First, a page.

Joel Schumacher films
In Batman Forever (1995) and Batman & Robin (1997), Webb Institute in Glen Cove, New York was used for the exterior shots of Wayne Manor. In Batman Forever, Dick Grayson discovers an entrance to the Batcave concealed behind a silverware storage cupboard.
Christopher Nolan films
In the more recent Batman Begins (2005), the former Rothschild estate, Mentmore Towers in Buckinghamshire, was used to portray Wayne Manor's exterior and interior. In Batman Begins, the main part of the mansion is destroyed by fire caused by Ra's al Ghul, however its foundation survives intact and rebuilding efforts are underway as the film ends, with Alfred suggesting to Bruce to make improvements on the mansion's southeast corner (where the Batcave is located). The secret passage is an elevator shaft originally built as part of the Underground Railroad, accessed by playing three notes on a nearby piano.
In The Dark Knight (2008), Wayne Manor is still being reconstructed and is thus never seen, though it is briefly mentioned as being near the outer city limits in a neighborhood called the Palisades. Bruce Wayne relocates to a two-story tall penthouse apartment within a hotel he purchased, and his equipment is located in a different area: a secret bunker underneath a cargo container in a construction zone owned by Wayne Enterprises. The penthouse has a secret entrance to a location within the hotel where Wayne hides his equipment as Batman. According to the viral campaign, it is 25,000 sq ft (2,300 m2), with 40 ft (12 m) ceilings, two gigantic balconies, heliport for his private helicopter, and 360 degree view of the entire city. The monthly maintenance fee is around $31,000.
The reconstructed Wayne Manor has appeared in The Dark Knight Rises (2012) which takes place eight years after the events of The Dark Knight, and Wollaton Hall (which Mentmore Towers is a near replica of) in Nottingham as Wayne Manor's exterior and interior. The Selina Kyle drawing room scene in The Dark Knight Rises was filmed in Osterley Park House in Hounslow, England, which is in a suburb of London. The film's drawing room is the real life mansion's entrance hall. The interior was designed by famed Neoclassical architect Robert Adam. At the end of the movie, after Bruce retires his role as Batman after fulfilling his vows to turn Gotham City into a city of order, he had his associates convert half of the manor into an orphanage, and named it after his parents, giving the other half to Alfred Pennyworth.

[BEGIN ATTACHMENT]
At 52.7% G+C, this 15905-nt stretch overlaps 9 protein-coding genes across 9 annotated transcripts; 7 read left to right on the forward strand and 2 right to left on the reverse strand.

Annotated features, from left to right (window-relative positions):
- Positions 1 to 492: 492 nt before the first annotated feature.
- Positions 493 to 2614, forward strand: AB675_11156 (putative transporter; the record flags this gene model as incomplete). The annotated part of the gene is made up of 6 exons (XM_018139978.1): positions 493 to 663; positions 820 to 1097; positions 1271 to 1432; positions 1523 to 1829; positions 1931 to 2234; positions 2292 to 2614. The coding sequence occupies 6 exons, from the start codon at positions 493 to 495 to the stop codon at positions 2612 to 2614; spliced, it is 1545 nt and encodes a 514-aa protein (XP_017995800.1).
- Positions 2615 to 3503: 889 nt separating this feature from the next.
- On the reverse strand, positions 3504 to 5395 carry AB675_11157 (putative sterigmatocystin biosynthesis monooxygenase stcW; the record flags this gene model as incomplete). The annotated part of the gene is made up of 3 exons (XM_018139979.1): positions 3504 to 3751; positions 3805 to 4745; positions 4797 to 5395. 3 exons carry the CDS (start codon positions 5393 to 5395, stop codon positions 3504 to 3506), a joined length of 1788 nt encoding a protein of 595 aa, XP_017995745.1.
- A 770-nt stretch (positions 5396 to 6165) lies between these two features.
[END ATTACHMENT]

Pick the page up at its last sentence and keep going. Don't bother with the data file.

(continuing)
Wayne Manor appears in Batman v Superman: Dawn of Justice. It has been abandoned for some time, after a large fire destroys most of the house, with Bruce and Alfred now residing within the "Glasshouse", a small modern mansion on the shores of a lake. Bruce briefly visits the manor's ruins before his battle with Superman.
DC Animated Universe
In Batman: The Animated Series, an address is given for Wayne Manor in the episode "The Demon's Quest" stating that it is located at 1007 Mountain Drive, Gotham. The design of the manor was similar to previous versions, but included many more art deco aspects, inside and outside. This version of the manor was built on a cliff overlooking the ocean. The unique shape of the main section's roof vaguely resembled the "ears" of the Batman symbol. The Justice League also visited the manor during the Thanagarian invasion to plan their next attack after escaping captivity. It was damaged during a Thanagarian invasion of the manor itself looking for the Justice League. Following the Thanagarian's defeat Alfred began repairs.
By the time of Batman: Beyond Wayne Manor is exactly the same from Batman: The Animated Series except with a few modern improvements. The inside of the Manor appears all but deserted and all possessions covered with blankets. The clock tower now opens with a pull of a lever in the clock.
In Epilogue the grandfather clock is attached to the wall with no supporting bottom and opens similar to an airlock.